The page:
Adding a partner is no joke. Well, at least if you want it to be equal.
NextView Ventures announced today that it has raised a $200 million venture fund, its largest to date, split between an early-stage vehicle, at $135 million, and an opportunity vehicle, at $65 million. The fund also brings on Stephanie Palmeri, a founding partner of All Raise and former partner at Uncork, as an equal partner.
“Joining a partnership as an equal is a very strong signal to the market around how you value the people you work with,” said Palmeri, who is a board observer for Poshmark. “We don’t talk about that often in venture, but I think that it tells you a lot about what the fund values when you realize that the partners are equal.” Palmeri declined to comment on if she was an equal partner at her previous firm.
In a venture scene where “partner” has become somewhat of a vague job title — one that doesn’t always include decision-making capabilities — clarity around the track is helpful. In this case, Palmeri has the same percent of carry in the fund as the firm’s other partners, Lee Hower and Melody Koh, including its co-founders Rob Go and David Beisel. Palmeri is NextView’s second female partner since the firm launched its inaugural fund over a decade ago.
During an interview with TechCrunch, Go described how most VC firms have partnerships that take newer partners years to build up credibility and get to own an equal share of economics; NextView operates in a way that he thinks causes “less political infighting.”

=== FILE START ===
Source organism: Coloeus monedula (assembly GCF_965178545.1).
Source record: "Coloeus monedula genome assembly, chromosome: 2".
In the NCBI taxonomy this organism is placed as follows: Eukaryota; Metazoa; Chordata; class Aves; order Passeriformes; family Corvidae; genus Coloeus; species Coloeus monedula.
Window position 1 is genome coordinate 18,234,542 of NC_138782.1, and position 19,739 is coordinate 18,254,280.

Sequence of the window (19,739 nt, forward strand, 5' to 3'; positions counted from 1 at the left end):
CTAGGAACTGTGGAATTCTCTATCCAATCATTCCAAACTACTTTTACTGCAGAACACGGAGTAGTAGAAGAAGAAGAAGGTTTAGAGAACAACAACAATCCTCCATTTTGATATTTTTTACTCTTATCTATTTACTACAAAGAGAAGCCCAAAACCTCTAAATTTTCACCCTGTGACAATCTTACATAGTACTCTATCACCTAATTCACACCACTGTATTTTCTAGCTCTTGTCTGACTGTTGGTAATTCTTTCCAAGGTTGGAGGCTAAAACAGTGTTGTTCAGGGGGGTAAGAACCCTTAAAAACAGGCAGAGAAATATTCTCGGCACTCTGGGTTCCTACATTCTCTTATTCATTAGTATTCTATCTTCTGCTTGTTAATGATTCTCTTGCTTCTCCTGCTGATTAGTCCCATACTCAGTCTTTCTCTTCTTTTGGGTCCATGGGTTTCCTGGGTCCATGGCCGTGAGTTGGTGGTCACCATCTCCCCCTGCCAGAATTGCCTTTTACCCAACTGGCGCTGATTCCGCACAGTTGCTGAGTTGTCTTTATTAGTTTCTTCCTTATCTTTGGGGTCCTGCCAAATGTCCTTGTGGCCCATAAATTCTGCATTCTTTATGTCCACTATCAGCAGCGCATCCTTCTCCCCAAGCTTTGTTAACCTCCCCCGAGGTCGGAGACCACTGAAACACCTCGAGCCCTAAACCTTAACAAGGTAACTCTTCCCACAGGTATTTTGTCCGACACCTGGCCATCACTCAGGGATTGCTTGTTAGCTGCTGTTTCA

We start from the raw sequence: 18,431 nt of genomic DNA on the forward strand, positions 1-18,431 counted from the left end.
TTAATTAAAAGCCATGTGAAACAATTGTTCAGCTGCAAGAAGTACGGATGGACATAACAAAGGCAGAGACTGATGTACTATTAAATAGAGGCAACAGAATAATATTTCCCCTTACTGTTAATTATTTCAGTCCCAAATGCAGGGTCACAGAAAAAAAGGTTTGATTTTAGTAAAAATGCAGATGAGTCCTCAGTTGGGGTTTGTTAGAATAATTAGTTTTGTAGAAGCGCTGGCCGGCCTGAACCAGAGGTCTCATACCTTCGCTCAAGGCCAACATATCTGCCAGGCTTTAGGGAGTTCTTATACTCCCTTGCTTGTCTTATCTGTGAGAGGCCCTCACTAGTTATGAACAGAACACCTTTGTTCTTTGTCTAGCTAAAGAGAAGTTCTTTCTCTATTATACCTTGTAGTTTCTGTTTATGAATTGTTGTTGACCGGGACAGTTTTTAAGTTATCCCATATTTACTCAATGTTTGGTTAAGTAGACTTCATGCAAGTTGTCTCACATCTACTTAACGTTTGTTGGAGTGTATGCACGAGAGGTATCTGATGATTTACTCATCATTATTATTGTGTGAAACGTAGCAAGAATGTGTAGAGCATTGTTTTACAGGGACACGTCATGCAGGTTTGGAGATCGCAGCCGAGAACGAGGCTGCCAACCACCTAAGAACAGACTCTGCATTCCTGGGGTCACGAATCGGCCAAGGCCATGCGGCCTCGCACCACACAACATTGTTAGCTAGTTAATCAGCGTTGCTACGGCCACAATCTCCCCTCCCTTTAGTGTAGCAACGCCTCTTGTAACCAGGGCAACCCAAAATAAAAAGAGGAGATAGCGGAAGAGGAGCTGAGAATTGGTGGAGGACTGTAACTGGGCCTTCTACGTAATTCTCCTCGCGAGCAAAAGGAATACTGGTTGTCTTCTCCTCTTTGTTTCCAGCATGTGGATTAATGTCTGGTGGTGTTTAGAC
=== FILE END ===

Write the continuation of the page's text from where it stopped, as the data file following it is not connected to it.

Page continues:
The founding partner said that the firm prefers the teamwork approach instead of being a “federation of lone wolves,” adding that they’re big into “having a harmonious, no-drama and well-functioning partnership.”
But beyond the internal dynamics, NextView’s Go views Palmeri’s hire as a way to expand into the Bay Area and grow its remit beyond Boston and New York. Over the last few years, 40% of its investments were based in New York, while around a quarter of investments were based in California. With Palmeri based in San Francisco, the firm hopes to have better access to customers and follow-on capital for its portfolio company.
“If you rewind the clock way back, people thought we were crazy back in 2011 for starting a seed fund not in Silicon Valley,” Go said. After COVID, however, the partnership decided it was time to fill in the “gaping hole” of NextView’s presence in the Bay Area.
The firm boasts that with Palmeri, it is now one of the few bicoastal seed firms in the country. It’s a similar strategy than that of Andreessen Horowitz, a multi-stage firm that closed a $400 million seed fund last year. The firm, often abbreviated to a16z, recently announced that it no longer has a physical HQ, instead building outposts in Miami Beach, New York and Santa Monica in addition to its existing Menlo Park and San Francisco offices. NextView, meanwhile, has offices in San Francisco, New York and Boston, but also invests in Austin, Seattle, Miami, Chicago, DC, Atlanta and North Carolina.
Palmeri described how being physically based in San Francisco will help the firm support distributed, remote-first startups that may need to pass through big U.S. markets; “those ideas come from anywhere…[but] for those follow on dollars, they’re going to be coming through these markets as they think about raising their Series A.”
NextView may find that its geographic positioning will help it stand out in an increasingly competitive landscape. The firm has invested in more than 173 startups since launch.
The firm says that 62% of its last fund, a $100 million investment vehicle, went to minority and female co-founders. Out of its newest fund, two out of the five portfolio companies are being built by minority and underrepresented founders.